The Creative Dreamer's Journal and Workbook.
for Remembering Your Dreams
1) Keep a pen and paper by your bed each night. Invest in a dream
journal as a statement of your commitment to remember your dreams. Spend
some time shopping around for the most inspirational blank book you can
Before retiring, have your partner or a friend tell you that you will
remember your dreams tonight. If there is no one around to ask, tell yourself
this several times before going to sleep. You can even remind yourself
several times during the day if remembering your dreams is particularly
difficult. Some people I have worked with have written themselves little
dream reminder notes and hidden them in places they knew they would come
across. Surprise helps!
Just before falling asleep, date a page of your dream journal with tomorrow
As soon as you wake up in the morning, keep your eyes closed and go over
the dream in your mind in as much detail as possible. Be determined not
to fall back asleep. After you open your eyes, immediately write the dream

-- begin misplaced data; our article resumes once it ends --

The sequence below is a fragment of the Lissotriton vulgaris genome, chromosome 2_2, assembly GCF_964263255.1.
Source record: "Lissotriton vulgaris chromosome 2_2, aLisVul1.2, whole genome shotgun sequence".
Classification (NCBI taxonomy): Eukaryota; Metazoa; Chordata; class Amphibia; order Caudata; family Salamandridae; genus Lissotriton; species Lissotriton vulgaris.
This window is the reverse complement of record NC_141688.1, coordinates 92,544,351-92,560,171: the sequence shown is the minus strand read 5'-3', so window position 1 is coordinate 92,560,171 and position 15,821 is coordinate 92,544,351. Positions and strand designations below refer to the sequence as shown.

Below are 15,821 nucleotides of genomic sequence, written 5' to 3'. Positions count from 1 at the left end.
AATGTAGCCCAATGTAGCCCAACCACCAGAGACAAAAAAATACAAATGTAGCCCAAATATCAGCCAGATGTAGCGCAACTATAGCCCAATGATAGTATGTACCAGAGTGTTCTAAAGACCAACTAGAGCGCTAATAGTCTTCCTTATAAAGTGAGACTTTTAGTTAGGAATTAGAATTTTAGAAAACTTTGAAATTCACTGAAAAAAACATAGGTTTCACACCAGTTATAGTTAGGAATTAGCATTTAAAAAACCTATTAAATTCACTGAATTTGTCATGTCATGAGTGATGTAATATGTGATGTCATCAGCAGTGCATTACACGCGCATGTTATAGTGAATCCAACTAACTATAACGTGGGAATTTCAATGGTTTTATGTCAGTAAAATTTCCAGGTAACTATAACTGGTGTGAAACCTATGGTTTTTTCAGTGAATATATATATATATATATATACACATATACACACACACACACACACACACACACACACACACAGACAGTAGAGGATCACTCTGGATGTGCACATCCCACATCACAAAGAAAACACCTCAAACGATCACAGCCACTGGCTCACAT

down. Don't wait! We have only 3 seconds after opening our eyes to remember
our dreams without rehearsing them in our minds first.
Make an agreement with someone to share your dreams each day. Dream sharing
is a lovely way to become closer to those you care about, and it also
increases dream remembering.
Get plenty of sleep. The longer you sleep, the more REM periods you have,
and the more dreams you will have to remember (although we dream in other
stages of sleep, too). Taking naps in the morning also works well.
If none of the above work, have someone (or you) set your alarm for a
random time during the night for a week. Voila! Instant dream recall.
If you usually remember your dreams, but are suddenly unable to, think
back to what you did with the last dream you remember. When a dream has
been misinterpreted or ignored, dream recall often slows down or stops!
Tonay, V.K. (1997). The Creative Dreamer's Journal and Workbook. Berkeley:
Celestial Arts/Ten Speed Press.